This course I decided on while I was yet groping about in the darkness for the means of getting a light. Not stumbling on the means after all, I was fain to go out to the Lodge and get the watchman there to come with his lantern. Now, in groping my way down the black staircase I fell over something, and that something was a man crouching in a corner.

As the man made no answer when I asked him what he did there, but eluded my touch in, silence, I ran to the Lodge and urged the watchman to come back quickly : telling him of the incident on the way back. The wind being as fierce as ever, we did not care to endanger the light in the lantern by rekindling the extinguished lamps on the staircase, but we examined the staircase from the bottom to the top and found no one there. It then occurred to me as possible that the man might have slipped into my rooms ; so, lighting my candle at the watchman's, and leaving him standing at the door, I examined them carefully, including the room in which my dreaded guest lay asleep. All was quiet, and assuredly no other man was in those chambers.

It troubled me that there should have been a Iurker on the stairs, on that night of all nights in the year, and I asked the watchman as I handed him a dram at the door, on the chance of eliciting some hopeful explanation, whether he had admitted at his gate any gentlemen who had perceptibly been dining out ? Yes, he said ; at different times of the night, three. One lived in Fountain Court, and the other two lived in the Lane, and he had seen them all go home. Again, the only other man who dwelt in the house of which my chambers formed a part had been in the country for some weeks; and he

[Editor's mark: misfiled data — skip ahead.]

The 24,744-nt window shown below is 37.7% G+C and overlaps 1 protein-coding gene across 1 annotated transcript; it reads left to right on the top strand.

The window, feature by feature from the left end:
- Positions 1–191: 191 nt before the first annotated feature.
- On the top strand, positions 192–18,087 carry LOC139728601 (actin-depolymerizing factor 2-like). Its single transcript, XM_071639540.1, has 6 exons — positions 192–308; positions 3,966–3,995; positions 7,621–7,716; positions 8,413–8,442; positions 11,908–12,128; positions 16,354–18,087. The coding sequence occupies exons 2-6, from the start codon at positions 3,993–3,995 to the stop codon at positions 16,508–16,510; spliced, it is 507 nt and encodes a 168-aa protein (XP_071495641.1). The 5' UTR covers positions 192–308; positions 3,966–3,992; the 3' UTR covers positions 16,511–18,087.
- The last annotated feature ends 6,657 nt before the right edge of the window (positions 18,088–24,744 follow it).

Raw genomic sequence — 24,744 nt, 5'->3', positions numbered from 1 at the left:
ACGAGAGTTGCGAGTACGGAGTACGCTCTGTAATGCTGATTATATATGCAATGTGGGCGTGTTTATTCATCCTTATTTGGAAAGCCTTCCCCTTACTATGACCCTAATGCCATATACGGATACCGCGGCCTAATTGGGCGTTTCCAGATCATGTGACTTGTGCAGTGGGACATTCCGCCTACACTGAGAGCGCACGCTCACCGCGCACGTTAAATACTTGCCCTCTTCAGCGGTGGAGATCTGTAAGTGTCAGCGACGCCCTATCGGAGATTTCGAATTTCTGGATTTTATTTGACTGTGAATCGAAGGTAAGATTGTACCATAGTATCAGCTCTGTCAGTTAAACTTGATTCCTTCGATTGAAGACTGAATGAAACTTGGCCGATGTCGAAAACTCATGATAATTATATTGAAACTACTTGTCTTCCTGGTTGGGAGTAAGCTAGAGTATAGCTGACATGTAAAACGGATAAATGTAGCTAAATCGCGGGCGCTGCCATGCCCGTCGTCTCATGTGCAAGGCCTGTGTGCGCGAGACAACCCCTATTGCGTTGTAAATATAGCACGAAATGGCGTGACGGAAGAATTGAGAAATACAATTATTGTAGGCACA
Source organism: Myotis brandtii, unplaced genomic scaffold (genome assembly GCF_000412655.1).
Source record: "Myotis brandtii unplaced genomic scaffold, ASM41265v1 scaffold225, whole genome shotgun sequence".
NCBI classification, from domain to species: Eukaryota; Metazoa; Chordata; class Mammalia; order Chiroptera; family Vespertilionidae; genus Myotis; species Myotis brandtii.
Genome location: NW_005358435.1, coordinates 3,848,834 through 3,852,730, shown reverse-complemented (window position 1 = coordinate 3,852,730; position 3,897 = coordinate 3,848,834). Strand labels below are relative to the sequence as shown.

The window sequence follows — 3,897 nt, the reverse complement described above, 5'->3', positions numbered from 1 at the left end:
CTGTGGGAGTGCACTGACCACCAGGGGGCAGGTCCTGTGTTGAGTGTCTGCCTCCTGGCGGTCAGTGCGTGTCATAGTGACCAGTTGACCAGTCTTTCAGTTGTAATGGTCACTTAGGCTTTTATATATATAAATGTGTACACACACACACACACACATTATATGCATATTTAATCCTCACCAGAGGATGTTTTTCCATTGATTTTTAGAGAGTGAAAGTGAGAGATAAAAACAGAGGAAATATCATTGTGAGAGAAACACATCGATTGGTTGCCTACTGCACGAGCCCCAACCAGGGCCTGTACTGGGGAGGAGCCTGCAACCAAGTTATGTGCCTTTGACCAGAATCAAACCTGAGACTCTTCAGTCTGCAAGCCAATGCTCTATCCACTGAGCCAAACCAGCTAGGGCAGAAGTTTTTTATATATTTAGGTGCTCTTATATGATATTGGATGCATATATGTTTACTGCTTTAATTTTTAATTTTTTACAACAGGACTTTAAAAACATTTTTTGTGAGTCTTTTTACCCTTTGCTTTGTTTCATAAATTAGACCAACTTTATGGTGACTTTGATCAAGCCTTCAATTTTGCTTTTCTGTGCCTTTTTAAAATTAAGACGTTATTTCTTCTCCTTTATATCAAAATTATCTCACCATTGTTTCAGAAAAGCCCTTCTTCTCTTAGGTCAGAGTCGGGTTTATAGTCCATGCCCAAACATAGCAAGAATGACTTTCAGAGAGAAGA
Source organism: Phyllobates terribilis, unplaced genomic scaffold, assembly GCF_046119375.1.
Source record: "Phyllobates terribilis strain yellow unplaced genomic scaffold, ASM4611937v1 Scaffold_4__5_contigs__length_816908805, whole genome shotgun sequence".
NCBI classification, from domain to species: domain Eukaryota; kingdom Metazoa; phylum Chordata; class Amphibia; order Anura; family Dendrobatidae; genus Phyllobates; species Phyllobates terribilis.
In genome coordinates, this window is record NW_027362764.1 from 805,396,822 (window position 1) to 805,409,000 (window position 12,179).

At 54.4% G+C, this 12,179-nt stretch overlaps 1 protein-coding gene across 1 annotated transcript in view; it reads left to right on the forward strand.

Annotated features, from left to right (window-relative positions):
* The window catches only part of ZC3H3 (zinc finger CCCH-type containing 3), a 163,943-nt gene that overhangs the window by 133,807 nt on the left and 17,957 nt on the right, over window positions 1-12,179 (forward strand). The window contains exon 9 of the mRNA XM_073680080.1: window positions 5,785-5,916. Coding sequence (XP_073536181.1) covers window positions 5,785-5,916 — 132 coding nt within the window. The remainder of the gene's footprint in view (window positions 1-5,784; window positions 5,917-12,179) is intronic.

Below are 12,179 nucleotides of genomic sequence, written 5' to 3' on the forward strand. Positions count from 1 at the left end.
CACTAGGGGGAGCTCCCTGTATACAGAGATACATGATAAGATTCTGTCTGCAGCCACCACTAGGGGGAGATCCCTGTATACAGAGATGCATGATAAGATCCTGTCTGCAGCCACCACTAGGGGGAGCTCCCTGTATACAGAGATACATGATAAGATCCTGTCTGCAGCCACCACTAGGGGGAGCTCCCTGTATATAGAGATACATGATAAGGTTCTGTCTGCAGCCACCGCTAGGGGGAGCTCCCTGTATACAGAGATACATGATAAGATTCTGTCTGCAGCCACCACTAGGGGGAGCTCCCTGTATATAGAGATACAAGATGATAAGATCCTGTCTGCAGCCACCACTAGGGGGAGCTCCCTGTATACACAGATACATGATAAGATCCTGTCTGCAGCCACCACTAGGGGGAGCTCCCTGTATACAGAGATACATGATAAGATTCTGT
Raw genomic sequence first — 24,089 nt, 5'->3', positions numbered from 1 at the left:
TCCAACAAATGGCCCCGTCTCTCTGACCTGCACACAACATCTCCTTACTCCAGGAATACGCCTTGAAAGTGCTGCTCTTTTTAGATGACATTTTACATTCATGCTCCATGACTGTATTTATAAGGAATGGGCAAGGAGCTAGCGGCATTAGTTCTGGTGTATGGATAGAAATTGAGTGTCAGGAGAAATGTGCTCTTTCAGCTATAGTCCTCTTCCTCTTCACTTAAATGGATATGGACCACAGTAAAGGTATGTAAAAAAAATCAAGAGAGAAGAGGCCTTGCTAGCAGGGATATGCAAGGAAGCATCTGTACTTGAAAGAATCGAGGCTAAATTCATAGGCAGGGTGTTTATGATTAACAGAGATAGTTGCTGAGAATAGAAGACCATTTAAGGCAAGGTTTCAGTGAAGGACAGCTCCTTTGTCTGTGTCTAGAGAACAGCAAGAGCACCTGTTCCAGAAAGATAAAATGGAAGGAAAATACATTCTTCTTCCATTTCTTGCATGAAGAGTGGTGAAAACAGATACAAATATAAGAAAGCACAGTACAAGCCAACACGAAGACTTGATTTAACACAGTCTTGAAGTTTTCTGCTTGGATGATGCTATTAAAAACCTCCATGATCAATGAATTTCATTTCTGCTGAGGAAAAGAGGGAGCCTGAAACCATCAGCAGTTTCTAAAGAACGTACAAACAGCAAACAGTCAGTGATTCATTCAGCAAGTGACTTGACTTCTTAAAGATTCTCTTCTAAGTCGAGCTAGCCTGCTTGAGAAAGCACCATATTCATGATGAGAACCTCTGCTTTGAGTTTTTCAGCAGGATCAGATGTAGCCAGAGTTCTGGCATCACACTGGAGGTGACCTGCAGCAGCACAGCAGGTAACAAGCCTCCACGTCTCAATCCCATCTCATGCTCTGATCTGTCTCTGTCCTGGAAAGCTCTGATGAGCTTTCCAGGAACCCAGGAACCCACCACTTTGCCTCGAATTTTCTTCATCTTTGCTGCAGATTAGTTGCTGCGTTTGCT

certainly had not returned in the night, because we had seen his door with his seal on it as we came up stairs."

" The night being so bad, Sir," said the watchman, as he gave me back my glass, " uncommon few have come in at my gate. Besides them three gentlemen that I have named, I don't call to mind another since about eleven o'clock, when a stranger asked for you."

"My uncle," I muttered. "Yes."

" You saw him, Sir ?"

"Yes. Oh yes."

" Likewise the person with him ?"

" Person with him !" I repeated.

"I judged the person to be with him," returned the watchman. " The person stopped when he stopped to make inquiry of me, and the person took this way when he took this way."

" What sort of person ?"

The watchman had not particularly noticed ; he should say a working person ; to the best of his belief he had a dust-colored kind of clothes on, under a dark coat. The watchman made more light of the matter than I did, and naturally—not having my reason for attaching weight to it.